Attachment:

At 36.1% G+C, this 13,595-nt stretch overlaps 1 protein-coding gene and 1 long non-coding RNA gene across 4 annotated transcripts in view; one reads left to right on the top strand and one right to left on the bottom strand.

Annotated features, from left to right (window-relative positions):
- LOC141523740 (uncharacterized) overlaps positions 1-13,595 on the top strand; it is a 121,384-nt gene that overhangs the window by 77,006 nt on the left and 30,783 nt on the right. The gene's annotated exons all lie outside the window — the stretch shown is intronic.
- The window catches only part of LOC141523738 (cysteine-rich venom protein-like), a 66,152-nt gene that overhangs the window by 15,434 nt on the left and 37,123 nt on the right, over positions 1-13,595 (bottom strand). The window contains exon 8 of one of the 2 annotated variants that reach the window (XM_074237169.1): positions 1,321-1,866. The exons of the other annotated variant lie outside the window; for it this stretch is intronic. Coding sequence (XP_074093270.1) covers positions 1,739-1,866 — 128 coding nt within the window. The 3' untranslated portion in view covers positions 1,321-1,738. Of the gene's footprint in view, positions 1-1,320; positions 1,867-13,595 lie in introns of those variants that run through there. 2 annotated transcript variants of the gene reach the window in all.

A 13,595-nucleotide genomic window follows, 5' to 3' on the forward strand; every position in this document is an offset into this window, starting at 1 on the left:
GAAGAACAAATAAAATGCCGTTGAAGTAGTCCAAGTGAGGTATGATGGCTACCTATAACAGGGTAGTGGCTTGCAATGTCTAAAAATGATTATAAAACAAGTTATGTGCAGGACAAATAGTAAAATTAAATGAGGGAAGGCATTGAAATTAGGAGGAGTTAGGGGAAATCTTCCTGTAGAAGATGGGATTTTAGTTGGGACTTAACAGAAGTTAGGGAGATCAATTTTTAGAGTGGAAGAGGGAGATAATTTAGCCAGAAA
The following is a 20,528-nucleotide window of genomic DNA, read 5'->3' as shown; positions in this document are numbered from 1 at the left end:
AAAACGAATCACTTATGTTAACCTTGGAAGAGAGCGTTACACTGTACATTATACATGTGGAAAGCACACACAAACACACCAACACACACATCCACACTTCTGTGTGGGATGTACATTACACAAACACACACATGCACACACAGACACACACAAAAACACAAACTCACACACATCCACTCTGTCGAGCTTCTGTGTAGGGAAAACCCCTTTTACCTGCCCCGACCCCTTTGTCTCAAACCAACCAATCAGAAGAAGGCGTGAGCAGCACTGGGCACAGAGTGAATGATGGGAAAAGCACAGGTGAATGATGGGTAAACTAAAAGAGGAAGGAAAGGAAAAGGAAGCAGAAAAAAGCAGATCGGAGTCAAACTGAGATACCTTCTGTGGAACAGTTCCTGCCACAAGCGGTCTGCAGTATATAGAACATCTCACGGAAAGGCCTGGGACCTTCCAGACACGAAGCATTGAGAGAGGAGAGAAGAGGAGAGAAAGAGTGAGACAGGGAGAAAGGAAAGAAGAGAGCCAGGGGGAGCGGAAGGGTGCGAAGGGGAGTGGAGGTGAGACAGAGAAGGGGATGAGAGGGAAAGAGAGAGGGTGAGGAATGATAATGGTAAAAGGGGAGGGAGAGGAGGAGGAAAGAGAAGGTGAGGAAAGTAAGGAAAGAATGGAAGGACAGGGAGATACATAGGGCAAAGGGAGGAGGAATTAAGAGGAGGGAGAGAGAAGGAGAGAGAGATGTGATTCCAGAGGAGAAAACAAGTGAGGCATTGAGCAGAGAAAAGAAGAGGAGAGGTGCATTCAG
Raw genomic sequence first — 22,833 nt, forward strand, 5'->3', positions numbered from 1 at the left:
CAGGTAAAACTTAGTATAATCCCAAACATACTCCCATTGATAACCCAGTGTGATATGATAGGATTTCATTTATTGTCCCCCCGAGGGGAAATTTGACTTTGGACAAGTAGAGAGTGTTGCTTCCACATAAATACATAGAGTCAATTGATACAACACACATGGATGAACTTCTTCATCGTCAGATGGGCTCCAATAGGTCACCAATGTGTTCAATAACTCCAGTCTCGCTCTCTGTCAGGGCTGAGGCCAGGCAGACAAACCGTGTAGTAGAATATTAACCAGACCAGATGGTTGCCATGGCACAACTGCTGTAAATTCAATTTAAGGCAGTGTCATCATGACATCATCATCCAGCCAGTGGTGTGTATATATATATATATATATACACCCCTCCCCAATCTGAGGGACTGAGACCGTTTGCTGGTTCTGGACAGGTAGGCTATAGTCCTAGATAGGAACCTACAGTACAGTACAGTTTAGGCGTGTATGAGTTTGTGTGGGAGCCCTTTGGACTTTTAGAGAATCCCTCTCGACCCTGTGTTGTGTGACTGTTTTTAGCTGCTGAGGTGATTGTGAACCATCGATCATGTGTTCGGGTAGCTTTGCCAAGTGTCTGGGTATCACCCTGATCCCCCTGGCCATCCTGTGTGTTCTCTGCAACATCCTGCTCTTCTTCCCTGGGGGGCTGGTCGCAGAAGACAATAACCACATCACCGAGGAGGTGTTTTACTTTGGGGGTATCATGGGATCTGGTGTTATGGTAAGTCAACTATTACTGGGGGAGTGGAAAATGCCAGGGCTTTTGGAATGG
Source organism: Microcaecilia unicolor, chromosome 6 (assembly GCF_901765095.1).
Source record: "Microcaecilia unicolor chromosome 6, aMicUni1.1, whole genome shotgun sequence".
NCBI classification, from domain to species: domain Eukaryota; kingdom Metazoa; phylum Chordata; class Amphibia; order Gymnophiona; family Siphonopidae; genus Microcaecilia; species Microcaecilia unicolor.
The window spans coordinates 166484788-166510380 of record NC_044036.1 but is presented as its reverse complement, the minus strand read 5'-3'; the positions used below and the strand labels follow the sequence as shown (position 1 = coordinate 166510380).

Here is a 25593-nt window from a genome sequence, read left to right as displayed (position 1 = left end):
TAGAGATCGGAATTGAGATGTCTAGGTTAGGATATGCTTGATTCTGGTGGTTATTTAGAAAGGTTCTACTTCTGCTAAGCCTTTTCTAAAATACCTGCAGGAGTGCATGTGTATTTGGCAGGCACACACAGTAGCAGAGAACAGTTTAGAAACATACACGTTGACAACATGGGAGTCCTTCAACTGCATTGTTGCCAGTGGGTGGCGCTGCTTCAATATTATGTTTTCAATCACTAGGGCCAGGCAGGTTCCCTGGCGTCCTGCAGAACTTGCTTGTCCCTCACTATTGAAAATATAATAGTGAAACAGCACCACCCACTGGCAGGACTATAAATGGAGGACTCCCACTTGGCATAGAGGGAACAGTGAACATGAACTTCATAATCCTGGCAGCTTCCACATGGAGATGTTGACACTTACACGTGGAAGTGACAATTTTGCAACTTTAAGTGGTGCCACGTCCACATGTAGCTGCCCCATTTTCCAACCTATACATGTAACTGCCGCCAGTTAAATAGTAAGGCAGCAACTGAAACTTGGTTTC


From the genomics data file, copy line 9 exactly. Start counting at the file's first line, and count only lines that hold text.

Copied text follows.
Raw genomic sequence first — 22,833 nt, forward strand, 5'->3', positions numbered from 1 at the left: